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SEEK finds construction jobs are on the rise and it’s building up pay

05 Dec, 16

DEMAND for blue and white-collar construction industry workers is surging and recruiters say this growing appetite is pushing up pay.

“We’ve seen a real (salary) shift in the last two to three months — companies are offering some fairly healthy pay rises to get people on board or to retain their staff,” said Adam Shapley, regional director of the construction and property division of recruiter Hays.

New figures from SEEK show that nationally, construction advertising was 13 per cent higher in October this year compared to a year ago.

SEEK’s Employment Trends Report finds at least a 30 per cent spike in the number of ads listed occurred for plant and machinery operators, contracts managers and health, safety and environment workers, which were the top three growing sub-sectors.

SEEK Australia and New Zealand managing director Michael Ilczynski said all sub-sectors of construction recorded growth except its smallest sector, quality assurance and control, which made up less than 1 per cent of all jobs anyway.

In Victoria, construction job ads were up 25 per cent, in NSW they rose 16 per cent; Queensland had a 19 per cent increase while South Australia recorded the largest growth proportionally, up 37 per cent year-on-year.

Construction continued to decline in Western Australia, by 27 per cent year-on-year, and in the NT, by 7 per cent year-on-year.

Mr Shapley said construction hiring would grow further, peaking in the next 12 to 24 months.

Project managers, contract administrators, estimators, forepersons and site managers were in shortage, reflected in the SEEK data as the jobs with the greatest number of new job ads.

Mr Ilczynski said the Rider Levett Bucknall Crane Index also proved construction was at record levels.

“The latest index has reported a record of 663 tower cranes across Australia for Quarter 3, 2016, with 90 per cent of cranes on eastern seaboard projects and 81 per cent of all cranes on new residential developments,” he said.

“These Index statistics help support the growth trend we’ve seen in construction job ads on SEEK this October.”

Agencies reports in South Australia, road projects such as the Northern Connector and Darlington upgrade were increasing demand for engineers and estimators.

In NSW, commercial construction was reaching its peak.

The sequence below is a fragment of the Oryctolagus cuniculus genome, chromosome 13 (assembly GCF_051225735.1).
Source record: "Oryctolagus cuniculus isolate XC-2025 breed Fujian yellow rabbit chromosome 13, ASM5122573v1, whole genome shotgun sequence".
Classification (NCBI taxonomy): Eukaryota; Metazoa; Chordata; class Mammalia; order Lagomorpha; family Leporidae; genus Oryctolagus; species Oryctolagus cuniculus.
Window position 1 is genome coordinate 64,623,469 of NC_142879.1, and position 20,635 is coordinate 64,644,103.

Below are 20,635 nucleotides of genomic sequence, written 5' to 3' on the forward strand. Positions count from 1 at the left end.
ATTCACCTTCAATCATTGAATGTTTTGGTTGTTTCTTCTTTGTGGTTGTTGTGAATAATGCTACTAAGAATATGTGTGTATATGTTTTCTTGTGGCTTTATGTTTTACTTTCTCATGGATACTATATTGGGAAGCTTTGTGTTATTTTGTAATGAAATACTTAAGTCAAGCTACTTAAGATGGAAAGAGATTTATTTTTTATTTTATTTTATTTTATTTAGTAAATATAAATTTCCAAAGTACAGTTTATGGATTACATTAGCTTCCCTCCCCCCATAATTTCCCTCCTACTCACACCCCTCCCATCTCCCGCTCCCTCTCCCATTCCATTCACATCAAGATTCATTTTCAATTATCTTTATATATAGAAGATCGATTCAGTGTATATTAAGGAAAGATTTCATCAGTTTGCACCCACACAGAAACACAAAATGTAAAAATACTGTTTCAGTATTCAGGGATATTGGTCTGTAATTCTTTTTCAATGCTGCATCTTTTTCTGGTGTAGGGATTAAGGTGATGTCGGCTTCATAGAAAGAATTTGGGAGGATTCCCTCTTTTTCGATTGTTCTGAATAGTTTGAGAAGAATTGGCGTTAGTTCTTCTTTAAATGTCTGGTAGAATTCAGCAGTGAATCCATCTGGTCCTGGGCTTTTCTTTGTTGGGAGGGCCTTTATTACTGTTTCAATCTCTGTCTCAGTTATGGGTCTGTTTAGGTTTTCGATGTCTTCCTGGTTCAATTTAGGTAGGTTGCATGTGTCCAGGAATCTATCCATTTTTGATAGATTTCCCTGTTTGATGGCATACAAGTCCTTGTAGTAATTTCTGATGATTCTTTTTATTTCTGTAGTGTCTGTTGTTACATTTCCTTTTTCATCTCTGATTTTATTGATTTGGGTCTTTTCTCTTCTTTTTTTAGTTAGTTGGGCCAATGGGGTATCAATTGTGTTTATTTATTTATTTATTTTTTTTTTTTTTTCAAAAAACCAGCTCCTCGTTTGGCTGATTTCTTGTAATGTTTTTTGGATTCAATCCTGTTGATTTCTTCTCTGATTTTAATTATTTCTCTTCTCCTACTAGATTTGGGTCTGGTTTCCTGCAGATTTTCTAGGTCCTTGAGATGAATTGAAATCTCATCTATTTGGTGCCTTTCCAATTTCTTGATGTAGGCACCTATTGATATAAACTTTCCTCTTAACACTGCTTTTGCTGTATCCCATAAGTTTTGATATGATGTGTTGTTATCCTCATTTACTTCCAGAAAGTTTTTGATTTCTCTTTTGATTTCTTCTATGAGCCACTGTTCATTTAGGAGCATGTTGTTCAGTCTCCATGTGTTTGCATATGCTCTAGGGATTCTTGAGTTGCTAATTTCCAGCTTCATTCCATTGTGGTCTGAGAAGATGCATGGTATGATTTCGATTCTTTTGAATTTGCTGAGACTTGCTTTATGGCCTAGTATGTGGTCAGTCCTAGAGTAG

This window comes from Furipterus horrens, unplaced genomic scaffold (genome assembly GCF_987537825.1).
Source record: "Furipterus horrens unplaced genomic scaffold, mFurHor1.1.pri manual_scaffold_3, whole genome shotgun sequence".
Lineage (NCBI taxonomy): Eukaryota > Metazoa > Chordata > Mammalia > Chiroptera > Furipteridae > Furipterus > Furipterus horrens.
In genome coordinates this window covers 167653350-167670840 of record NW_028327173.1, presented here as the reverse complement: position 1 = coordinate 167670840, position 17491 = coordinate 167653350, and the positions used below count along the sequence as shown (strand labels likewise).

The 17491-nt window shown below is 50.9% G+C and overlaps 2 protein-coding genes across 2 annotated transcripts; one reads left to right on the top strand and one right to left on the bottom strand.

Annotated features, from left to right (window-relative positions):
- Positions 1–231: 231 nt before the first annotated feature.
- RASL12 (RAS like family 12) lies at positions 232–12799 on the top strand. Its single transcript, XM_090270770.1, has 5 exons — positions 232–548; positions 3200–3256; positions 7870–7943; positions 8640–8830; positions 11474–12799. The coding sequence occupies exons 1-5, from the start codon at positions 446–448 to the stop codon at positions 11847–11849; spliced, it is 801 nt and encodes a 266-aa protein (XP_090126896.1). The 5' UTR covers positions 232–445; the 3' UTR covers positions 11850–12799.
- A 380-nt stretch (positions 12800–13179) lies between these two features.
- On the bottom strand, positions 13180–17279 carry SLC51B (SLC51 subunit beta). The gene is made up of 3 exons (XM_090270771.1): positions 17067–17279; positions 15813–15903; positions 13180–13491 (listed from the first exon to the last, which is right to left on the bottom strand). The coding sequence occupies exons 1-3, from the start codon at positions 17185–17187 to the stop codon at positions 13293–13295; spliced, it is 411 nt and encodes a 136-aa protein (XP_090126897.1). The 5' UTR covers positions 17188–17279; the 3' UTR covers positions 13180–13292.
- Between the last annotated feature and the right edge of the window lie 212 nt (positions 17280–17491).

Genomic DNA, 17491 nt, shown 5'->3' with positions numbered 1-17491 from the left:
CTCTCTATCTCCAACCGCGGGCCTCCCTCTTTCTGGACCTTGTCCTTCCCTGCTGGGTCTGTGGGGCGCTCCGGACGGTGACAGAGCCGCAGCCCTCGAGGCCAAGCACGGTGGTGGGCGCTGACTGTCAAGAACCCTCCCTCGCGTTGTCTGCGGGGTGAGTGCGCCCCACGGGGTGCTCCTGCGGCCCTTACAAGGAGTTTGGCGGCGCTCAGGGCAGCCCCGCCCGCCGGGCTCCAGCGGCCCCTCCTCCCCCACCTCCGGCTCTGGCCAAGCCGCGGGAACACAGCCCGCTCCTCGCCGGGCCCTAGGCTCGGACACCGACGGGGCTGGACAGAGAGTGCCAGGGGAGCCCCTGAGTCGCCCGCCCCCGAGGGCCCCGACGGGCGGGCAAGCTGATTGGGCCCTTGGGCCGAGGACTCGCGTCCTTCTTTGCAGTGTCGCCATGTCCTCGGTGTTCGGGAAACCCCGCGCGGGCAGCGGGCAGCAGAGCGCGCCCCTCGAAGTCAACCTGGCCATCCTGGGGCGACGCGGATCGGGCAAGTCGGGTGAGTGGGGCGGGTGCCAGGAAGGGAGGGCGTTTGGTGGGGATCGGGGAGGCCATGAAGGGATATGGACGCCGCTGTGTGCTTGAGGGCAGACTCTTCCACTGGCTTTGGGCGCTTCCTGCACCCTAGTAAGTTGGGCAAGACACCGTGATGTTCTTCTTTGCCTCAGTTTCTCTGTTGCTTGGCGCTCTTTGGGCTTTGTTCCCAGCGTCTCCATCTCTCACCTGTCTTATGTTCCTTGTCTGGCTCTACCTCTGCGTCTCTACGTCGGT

Melbourne’s construction industry was at its highest point since detailed data started to be collected in 2002 and employers were thirsty for staff.

Brisbane’s strong housing market was fuelling work for estimators and other front-end construction workers as well as supervisors.

Overall the number of job advertisements on SEEK across all industries was up 3.9 per cent year-on-year.

The best growth in job ads across all industries occurred in South Australia, up 12.8 per cent year-on-year, while WA — once the darling of the nation’s labour market — was the only state or territory to record a decrease, with job ads down 16.1 per cent year-on-year.

“SA’s advertising uplift on SEEK is being driven by growth across the state’s top advertising industries, which are trades and services (up 22 per cent year-on-year), healthcare and medical (up 16 per cent year-on-year) and manufacturing, transport and logistics (up 13 per cent year-on-year),” Mr Ilczynski said.

“In NSW, Australia’s largest labour market, advertising on SEEK rose 4.9 per cent year-on-year this October, while in Victoria job ads were up 7.9 per cent year-on-year when compared to the same period last year.

“In both states, information and communication technology remains the top advertising industry on SEEK.

“Job ads on SEEK for Queensland have also continued to improve, with increases in the past five months and advertising now trending up by 0.9 per cent month-on-month and up 2.1 per cent year-on-year this October.”


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